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How the Death of Patents Unleashed Open Source Innovation for 3D Printing

photo of Michel Bauwens

Michel Bauwens
4th November 2013


Excerpted from an interview with Joshua Pearce:

(conducted by Michael Molitch-Hou)

It is now well known that imposed intellectual property law hurts progress because it ensures we are retarded by 20 year patent monopolies – a time frame which is laughable when compared to our current rate of innovation. Think about how pathetic a 20-year-old computer is compared to the android smartphone in your pocket.

Some in industry and academia may disagree, but it is pretty easy to sway anyone that is not a Luddite and willing to look at the evidence.

The data is very clear that in all the fields I am familiar with – intellectual property as a concept is getting in the way of technical progress, wasting everyone’s time and in the most egregious circumstances actually killing people by restricting their access to known solutions. This is not really news. If you want to innovate the last place you go is the patent literature to read legal gibberish. Companies now discourage engineers from even looking at it for legal reasons.

We have known for some time now that IP has been holding technology back. A Nobel prize-winner in economics among others have proven it with data, but there is evidence for it everywhere you look. In nanotechnology, IP is a real tragedy as often publicly-funded university-patented “building block” technologies make it nearly impossible to get anything mildly interesting to the free market.

In solar it is even more frustrating as there is not a single photovoltaic module on the market that has been able to incorporate even a small fraction of the known technical improvements because of IP-related restrictions.

Most clear for readers of 3D Printing Industry is, of course, 3D printing. It has been around quietly for decades, now it is erupting. Why? Because the shackles came off when it was ‘open-sourced’, unleashing a growing tidal wave of innovation. I do not mean to infer proprietary-based 3D printing companies have been sitting on their hands for years. They have made some progress, but it pails in comparison to what is possible when we ALL get to participate in the game. 3D printer costs plummeted from tens of thousands of dollars to a few hundred as the tech improved. Now, there are dozens of 3D printer companies chomping at the bit waiting for patents to run out on absurdly simple ideas like moving one head out of the way for 2-headed printing. This kind of “invention” is blatantly obvious to anyone that has tried to print with two parallel heads as head #1 smears the work of head #2. IP law simply holds us back.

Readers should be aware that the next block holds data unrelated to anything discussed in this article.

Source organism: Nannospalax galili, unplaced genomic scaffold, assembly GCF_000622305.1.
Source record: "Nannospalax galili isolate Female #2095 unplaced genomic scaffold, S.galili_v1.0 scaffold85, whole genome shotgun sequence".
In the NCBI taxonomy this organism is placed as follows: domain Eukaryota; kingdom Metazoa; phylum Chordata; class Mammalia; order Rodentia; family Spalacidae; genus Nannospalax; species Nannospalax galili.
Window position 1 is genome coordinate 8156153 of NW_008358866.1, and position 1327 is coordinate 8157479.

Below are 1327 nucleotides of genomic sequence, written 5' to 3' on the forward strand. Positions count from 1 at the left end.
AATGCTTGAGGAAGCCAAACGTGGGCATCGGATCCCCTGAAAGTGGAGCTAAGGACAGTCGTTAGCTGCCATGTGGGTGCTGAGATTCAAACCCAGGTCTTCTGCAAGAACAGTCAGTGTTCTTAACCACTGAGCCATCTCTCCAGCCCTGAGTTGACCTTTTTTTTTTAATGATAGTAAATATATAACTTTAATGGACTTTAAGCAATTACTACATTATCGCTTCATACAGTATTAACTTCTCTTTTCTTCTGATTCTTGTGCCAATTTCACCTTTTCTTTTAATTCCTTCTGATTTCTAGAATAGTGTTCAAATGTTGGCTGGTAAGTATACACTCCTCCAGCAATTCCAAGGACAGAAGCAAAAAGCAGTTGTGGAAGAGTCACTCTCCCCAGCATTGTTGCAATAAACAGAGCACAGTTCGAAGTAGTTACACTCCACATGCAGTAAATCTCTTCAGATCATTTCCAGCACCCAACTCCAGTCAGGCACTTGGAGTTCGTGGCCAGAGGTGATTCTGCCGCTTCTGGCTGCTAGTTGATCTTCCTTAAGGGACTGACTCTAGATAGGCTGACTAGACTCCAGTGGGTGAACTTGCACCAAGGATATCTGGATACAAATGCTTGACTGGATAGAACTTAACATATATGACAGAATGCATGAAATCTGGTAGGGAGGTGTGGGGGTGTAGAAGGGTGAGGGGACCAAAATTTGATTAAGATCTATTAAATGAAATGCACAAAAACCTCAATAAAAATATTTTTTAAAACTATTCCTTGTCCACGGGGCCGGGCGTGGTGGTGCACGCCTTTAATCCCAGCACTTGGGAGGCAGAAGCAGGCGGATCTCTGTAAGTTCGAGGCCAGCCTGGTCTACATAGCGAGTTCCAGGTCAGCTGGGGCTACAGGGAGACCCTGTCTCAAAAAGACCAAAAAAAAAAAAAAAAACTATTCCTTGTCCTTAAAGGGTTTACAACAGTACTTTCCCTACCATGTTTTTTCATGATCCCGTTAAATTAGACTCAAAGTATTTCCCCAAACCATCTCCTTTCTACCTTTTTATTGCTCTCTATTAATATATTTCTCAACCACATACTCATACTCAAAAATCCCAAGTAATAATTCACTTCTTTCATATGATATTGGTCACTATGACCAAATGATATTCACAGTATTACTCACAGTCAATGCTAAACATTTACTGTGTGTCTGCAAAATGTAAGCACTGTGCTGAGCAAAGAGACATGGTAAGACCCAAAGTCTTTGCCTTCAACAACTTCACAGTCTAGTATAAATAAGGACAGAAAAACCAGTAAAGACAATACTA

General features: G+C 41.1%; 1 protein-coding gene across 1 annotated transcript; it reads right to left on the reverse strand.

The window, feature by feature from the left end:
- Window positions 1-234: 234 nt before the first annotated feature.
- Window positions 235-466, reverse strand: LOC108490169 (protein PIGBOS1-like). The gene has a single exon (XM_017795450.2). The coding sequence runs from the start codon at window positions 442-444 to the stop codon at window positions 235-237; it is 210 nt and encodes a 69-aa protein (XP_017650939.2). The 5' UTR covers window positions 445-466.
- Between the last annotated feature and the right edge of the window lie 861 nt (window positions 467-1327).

A growing number of companies are getting it – software giant RedHat earns $1B per year on service while allowing their open-source software to be downloaded for free. Open-source hardware companies are sprouting everywhere, they even formed an industrial association (OSHWA), which want to compete on innovation rather than cower behind intellectual monopolies. We are lucky to see so much of it in the 3D printing world. Growing 3D printer companies like Aleph Objects and Type A Machines use it not only for development, but even marketing. In the end the superior method of technological development will win – those that cling to antiquated notions of lording intellectual monopolies over everyone else will be swept away by free and open innovation. Countries that impose draconian IP laws on their citizens run the risk of being run over by those that let their citizens freely innovate. It will be fun to watch it happen.”

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One Response to “How the Death of Patents Unleashed Open Source Innovation for 3D Printing”

  1. Sepp Hasslberger Says:

    Very interesting.

    I started agitating against patents in ’89 when I saw what they did to technological progress in the energy field. So many good inventions lost because patents provided the legal means to prevent a new device ever getting to market. The incumbents (mostly big oil) could and did simply buy up the patents and shelve them.

    So it is interesting to see that patents may go the way of the dustbin by just falling into disuse, rather than by anyone forcing changes in the law…

    http://www.hasslberger.com/pat/pate_1.htm

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